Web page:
A review of The Pisces
WELL THEN. Where do I even start with trying to sum up this book??
Let’s just begin with the plot.
Lucy, a neurotic thirty-something with a depressive streak and a tendency for existential angst breaks up with her long-term boyfriend Jamie. Escaping Phoenix and her relationship troubles (not to mention a long overdue classics dissertation) she takes up her sister’s offer to housesit in L.A. Annika leaves in Lucy’s trusted care her beloved foxhound Dominic and a beautiful home overlooking Venice Beach.
But Lucy cannot run away from her problems (or herself) and there continues the spiral of self-destruction, serial tinder dates and melancholic wallowing.
Until one night, whilst looking mournfully over the ocean she meets Theo, a cute swimmer who seems to be different from all the other men. And he is different. He is a MERMAN..
Dark, whip-smart and definitely one of the weirdest books I’ve ever read, Broder’s debut novel sucked me in and spat me out again feeling confused, intrigued and more than a little bit violated.
This is most definitely NOT a novel for the faint of heart.
Firstly, this book should come with some kind of trigger warning – just a small ‘FYI you’re about to dive into the depths of your own soul’ would have been great.
I should have really known - Broder is most well known for her collection of essays So Sad Today which vividly recounts her experiences with depression, anxiety and addiction.
We follow the Lucy into the void; down into the spiralling blackness we go. So if you are not of a sunny disposition, perhaps avoid this book. Lines such as ‘I'm less afraid of dying than I am of life’ might not be great reading material if you are in need of a pick-me-up.
If you enjoy dark humour though, go right ahead. Because out of all this human despair comes the comedy. And Broder is an expert in both depressing you, shocking you and making you laugh all in the same sentence.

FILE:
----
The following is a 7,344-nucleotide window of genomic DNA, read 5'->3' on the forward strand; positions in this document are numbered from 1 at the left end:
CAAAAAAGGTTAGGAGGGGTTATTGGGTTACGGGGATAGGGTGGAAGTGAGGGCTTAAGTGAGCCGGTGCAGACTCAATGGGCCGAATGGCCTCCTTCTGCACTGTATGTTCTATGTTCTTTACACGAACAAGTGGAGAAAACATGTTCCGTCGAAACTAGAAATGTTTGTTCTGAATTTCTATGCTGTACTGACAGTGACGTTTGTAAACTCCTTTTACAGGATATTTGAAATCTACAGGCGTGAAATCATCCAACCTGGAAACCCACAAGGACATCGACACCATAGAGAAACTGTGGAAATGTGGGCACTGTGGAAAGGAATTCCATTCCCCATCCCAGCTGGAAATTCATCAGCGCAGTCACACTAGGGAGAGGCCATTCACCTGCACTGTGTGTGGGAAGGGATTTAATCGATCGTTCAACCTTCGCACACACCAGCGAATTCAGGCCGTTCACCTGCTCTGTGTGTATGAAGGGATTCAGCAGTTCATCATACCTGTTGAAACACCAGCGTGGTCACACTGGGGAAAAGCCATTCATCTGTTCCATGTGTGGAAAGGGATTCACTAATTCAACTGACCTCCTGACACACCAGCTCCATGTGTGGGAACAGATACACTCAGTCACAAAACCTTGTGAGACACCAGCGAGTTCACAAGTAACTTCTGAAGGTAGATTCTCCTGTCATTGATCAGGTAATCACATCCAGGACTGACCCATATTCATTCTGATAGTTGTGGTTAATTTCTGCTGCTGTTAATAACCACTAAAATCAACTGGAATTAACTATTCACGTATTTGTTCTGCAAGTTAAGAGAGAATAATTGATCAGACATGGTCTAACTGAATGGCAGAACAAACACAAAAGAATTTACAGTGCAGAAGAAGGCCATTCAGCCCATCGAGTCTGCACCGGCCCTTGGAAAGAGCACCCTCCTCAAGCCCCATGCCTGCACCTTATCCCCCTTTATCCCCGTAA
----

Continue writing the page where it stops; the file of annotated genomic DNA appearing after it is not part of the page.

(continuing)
The fact that it is hugely funny make you almost forget that cannot stand the protagonist. Who really is a uniquely dislikeable character. She makes decision after terrible decision with no thought to anyone else - Lucy is a judgmental b**tch to say the least.
We follow every last, terrible thought that goes through her mind. Nothing is out of bounds. Those awful things that people think that they would NEVER EVER say - that’s what Broder manages to put into words. So as annoying as Lucy, you have to applaud Broder’s ability to perfectly capture the selfishness of the depressive, and the unique narcissism that comes with thinking that the whole world is against you.
And then, there’s the sex scenes. Now, I’m no prude but even I felt myself squeamishly speeding through some of the raunchier bits, which were just a little too graphic for my delicate sensibilities.
So if you can get over all of that (well done) you will be able to appreciate that Broder is an excellent writer.
I was left reeling with how well she captures the depths of human ennui and the fickle intricacies of romantic relationships - the juggling act between power, neediness and vulnerability.
She perfectly offsets all of these very human problems with themes of greek mythology and ancient folklore. So as much as you could technically class this book as ‘fantasy’ Broder makes sure it is firmly rooted in reality. A raw, visceral, human reality that sits alongside fantasy, poetry and myth – it’s a clever, intoxicating mix that is just so different to anything else I’ve ever read.
It’s not often you pick up a book that is completely and unexpectedly something totally new. ‘The Pisces’ is sure to divide opinion, but whether you love it or hate it (or as I do, both at the same time) I think everyone can agree that’s it’s unique. That it’s hilarious. And that Broder sure can write.
So if merman sex and existential angst sounds right up your street - you can get the book here!